We need to re-imagine ways to resist holding the current prevention paradigm at the center of our work. In response, we would like to provide the following questions from a capacity-building perspective as we begin to further this dialogue around harm reduction practices that could be useful in empowering people to protect themselves from HIV.
When are we using condoms,when are we not, and Why? What becomes of a generation of people who consume sex together through a smokescreen of condom usage and negotiation messages?
Tangible empowerment recognizes the nature of human beings. Sex should reinforce intimacy, trust, and respect all elements of a "healthy" relationship. What does it mean to be in a healthy relationship? Furthermore, who gets to define what that means, and how does a universal definition impact peoples choices around how they build relationships with people? We have spent years interrupting intimacy among people of color and we have gutted the potential foundation for intimacy among men who have sex with men. In addition to condom use, we must support building concepts of what being in a healthy relationship means as it relates to sexual health. Sex and HIV infection does not happen in isolation, therefore a harm reduction response must focus on building meaningful relationships with partners, and preparing people to engage in sex using condoms, and provide the same enthusiasm to support individuals who do not choose to use condoms.
While we are pushing pre-exposure prophylaxis, what about frottage (dry humping), strategic positioning, sero-sorting, viral load suppression, etc. especially for those who are living with HIV as a harm reduction response? Why aren't these things talked about as equally as condoms?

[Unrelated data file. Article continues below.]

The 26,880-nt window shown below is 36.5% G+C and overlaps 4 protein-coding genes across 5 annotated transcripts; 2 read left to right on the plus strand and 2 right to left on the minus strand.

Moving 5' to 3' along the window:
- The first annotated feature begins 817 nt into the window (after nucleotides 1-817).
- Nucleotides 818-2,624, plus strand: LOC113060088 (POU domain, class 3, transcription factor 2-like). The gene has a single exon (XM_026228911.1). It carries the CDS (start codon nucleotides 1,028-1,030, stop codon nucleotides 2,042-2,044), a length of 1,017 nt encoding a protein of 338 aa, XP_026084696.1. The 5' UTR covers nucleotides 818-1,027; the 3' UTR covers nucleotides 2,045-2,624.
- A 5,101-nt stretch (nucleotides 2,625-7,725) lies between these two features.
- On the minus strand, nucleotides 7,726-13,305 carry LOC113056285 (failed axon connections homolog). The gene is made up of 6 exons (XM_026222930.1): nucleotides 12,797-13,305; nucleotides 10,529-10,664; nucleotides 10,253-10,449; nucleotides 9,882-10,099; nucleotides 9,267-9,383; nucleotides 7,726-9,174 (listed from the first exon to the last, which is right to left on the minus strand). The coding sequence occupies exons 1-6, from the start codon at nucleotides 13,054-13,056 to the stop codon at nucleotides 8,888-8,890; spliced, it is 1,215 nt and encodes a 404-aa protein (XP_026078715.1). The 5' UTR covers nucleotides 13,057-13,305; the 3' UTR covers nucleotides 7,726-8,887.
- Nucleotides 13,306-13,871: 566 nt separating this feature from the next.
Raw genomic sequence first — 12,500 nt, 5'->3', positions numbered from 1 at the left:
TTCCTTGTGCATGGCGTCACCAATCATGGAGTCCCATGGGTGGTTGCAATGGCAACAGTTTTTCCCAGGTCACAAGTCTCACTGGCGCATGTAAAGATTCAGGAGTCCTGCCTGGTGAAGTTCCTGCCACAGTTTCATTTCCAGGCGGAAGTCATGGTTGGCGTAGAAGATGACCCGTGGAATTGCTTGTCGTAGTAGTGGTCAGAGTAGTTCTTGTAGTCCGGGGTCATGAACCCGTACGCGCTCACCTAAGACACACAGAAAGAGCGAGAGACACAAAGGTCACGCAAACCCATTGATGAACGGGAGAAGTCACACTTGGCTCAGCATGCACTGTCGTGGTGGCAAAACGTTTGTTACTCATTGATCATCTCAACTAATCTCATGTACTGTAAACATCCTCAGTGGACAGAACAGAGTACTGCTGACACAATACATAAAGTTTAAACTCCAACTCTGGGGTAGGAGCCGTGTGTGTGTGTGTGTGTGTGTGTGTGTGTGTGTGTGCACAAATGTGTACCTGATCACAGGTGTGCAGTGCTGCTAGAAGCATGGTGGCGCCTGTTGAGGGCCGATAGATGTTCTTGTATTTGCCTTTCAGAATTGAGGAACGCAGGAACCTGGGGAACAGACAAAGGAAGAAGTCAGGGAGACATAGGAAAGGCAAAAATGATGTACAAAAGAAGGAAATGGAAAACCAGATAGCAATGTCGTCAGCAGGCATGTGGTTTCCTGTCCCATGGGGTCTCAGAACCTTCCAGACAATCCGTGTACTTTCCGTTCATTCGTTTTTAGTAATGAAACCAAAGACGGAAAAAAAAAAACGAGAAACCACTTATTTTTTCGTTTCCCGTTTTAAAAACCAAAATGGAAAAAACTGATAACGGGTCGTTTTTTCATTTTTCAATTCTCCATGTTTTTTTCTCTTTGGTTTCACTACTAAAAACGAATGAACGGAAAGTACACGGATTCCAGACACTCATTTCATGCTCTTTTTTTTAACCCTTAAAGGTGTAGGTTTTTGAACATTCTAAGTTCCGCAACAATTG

Harm reduction strategies have often identified the spectrum of possibilities to reduce harm. The delusion of prevention has prioritized condom use over options that could potentially be more feasible for high-risk communities. Frottage, strategic positioning, sero-sorting, etc. lack intentional messaging and education that would enhance the level in which sex partners could negotiate safety. Sexual partners would be able to make informed decisions around how they protect themselves around HIV, if they are not at the place of using condoms consistently or even at all. Prevention dollars have been used to support problematic and seemingly oversimplified interventions (i.e: New York City's Department of Health's - It's Never Just HIV campaign) while negating means to identify and emphasize behaviors that decrease risk and increase personal and collective responsibility where people are ready and able to make changes. It is time for providers to reduce our own harm, put aside the delusion of prevention in our judgments, and put our human resources (i.e. facilitation, counseling, program planning and organizational development skills) behind harm reduction strategies that support realistic opportunities to be empowered and self-determined.
Thirty years into the epidemic we attempt to coexist in a sex-phobic society that intentionally and unintentionally endorses guilt, shame, and secrecy around sex thus driving sexual transmission of HIV. We cannot afford the delusion of prevention. It has no place in HIV prevention particularly when so few voices of the most at-risk communities are a part of dictating what works for them.
Translating harm reduction into safer-sex practices is about an awakening of our asset-based practices. We must reframe our approach to prevention and incorporate opportunities to promote the multiplicity of people, an acknowledgment of a continuum of behaviors, and a spectrum of options that enhance quality of life.
Allen Kwabena Frimpong is the online community organizer at CrowdOutAIDS in North America, Western Europe, and the Caribbean and Michael Terry Everett is the Team Leader for Capacity Building Assistance at the Harm Reduction Coalition.